Reducing convenience-based inductions in pregnancies

Blame it on discomfort, convenience, or wanting a birth on a special date - more and more babies are being delivered before the ideal 39-40 weeks.  Now, some doctors are saying "no" and supporting the "39 Weeks Initiative" to eliminate elective inductions before that milestone is reached.

Cassandra Duhon is 36 weeks into her pregnancy with a baby girl, the second child for her and husband, Matt.

This mom says she has felt pretty good, but the last month marks entry into a torturous time!  "You are completely miserable," said Cassandra, "you can't touch your's an experience.!"

Dr. Brad Forsyth is an OB/GYN at Lake Charles Memorial Hospital for Women, one of more than 50 hospitals partnering with the state in the 39 Weeks Initiative.  "Hospitals, providers, insurance providers agree to do everything they can to limit non-medically necessary elective inductions of labor or cesarean deliveries before 39 weeks," said Dr. Forsyth.

The 39 weeks mark gives a baby the time to grow and develop the brain and lungs.  "Babies born before 39 weeks statistically have more issues with apnea or breathing episodes where they have intermittent breathing or stop breathing temporarily," said Dr. Forsyth.

Louisiana ranks 49th out of 50 states when it comes to infant mortality, low infant birth weight and pre-term deliveries. That is why state health officials were the first to launch an endeavor to reduce elective pre-term deliveries.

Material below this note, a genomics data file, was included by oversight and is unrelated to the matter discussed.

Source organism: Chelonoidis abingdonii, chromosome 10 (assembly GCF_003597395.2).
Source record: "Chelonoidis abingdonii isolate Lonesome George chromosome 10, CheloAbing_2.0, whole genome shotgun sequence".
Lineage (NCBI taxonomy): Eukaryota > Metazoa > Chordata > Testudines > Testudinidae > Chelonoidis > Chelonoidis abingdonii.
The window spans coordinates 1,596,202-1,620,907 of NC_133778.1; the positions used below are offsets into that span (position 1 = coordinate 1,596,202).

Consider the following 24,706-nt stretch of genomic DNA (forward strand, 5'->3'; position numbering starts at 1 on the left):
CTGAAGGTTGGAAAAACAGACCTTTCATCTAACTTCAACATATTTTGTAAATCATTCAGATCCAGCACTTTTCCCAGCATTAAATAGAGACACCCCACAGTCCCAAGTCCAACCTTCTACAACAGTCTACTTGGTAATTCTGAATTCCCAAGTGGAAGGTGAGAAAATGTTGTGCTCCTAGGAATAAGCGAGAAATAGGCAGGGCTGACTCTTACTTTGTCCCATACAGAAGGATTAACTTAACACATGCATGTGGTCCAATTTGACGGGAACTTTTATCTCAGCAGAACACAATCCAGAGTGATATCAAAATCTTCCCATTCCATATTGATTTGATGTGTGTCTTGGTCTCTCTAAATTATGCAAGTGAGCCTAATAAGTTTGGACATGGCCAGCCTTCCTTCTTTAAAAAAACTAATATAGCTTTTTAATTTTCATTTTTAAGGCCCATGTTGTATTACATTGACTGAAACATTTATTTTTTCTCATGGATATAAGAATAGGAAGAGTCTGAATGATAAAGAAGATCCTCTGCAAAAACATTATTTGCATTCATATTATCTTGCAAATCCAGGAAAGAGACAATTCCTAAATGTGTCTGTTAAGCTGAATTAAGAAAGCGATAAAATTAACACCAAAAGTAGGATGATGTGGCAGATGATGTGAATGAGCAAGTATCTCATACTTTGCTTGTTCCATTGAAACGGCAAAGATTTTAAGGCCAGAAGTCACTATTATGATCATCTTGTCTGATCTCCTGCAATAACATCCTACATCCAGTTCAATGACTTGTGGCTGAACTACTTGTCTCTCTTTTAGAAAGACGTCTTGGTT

While Cassandra hopes to make it to 39 weeks, there is a chance that she could be induced a few days early to allow Matt, who works off-shore, to be there for the delivery.  "It would just mean a lot for him to be there. He was there for the first one and it would just be even better for him to be there with our son and the new baby," she said.

While aiming to deliver on a family member's birthday or because a mom is uncomfortable are not justifiable reasons to induce early, Dr. Forsyth says having a father attend the delivery by acting a couple of days early is something that he, as a father of three, understands.  "If you haven't experienced it yet, it's something you want to," said Matt, "you'll never forget it."

The latest Dr. Forsyth says he will wait to deliver a baby if he or she is past the due date is 41 weeks, because infant mortality rates rise again at that point.

Early inductions could result in c-sections, which carry a longer recovery period and more complications.

Copyright KPLC 2012.  All rights reserved.